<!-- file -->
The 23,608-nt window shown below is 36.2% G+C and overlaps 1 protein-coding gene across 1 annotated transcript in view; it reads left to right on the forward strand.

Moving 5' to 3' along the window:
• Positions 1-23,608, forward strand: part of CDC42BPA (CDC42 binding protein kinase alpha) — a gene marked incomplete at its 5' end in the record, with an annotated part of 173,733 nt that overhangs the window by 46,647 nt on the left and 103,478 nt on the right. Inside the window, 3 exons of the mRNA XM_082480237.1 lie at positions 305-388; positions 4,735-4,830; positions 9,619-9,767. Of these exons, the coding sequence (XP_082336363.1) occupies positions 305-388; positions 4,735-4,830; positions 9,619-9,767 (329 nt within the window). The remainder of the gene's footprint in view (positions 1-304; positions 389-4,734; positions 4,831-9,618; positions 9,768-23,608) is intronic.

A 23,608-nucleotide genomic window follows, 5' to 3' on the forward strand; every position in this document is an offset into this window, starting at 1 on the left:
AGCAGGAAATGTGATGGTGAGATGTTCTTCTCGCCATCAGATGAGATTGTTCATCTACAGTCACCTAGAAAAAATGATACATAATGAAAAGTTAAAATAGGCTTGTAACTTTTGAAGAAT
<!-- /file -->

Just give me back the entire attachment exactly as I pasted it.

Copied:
The 23,608-nt window shown below is 36.2% G+C and overlaps 1 protein-coding gene across 1 annotated transcript in view; it reads left to right on the forward strand.

Moving 5' to 3' along the window:
• Positions 1-23,608, forward strand: part of CDC42BPA (CDC42 binding protein kinase alpha) — a gene marked incomplete at its 5' end in the record, with an annotated part of 173,733 nt that overhangs the window by 46,647 nt on the left and 103,478 nt on the right. Inside the window, 3 exons of the mRNA XM_082480237.1 lie at positions 305-388; positions 4,735-4,830; positions 9,619-9,767. Of these exons, the coding sequence (XP_082336363.1) occupies positions 305-388; positions 4,735-4,830; positions 9,619-9,767 (329 nt within the window). The remainder of the gene's footprint in view (positions 1-304; positions 389-4,734; positions 4,831-9,618; positions 9,768-23,608) is intronic.

A 23,608-nucleotide genomic window follows, 5' to 3' on the forward strand; every position in this document is an offset into this window, starting at 1 on the left:
AGCAGGAAATGTGATGGTGAGATGTTCTTCTCGCCATCAGATGAGATTGTTCATCTACAGTCACCTAGAAAAAATGATACATAATGAAAAGTTAAAATAGGCTTGTAACTTTTGAAGAAT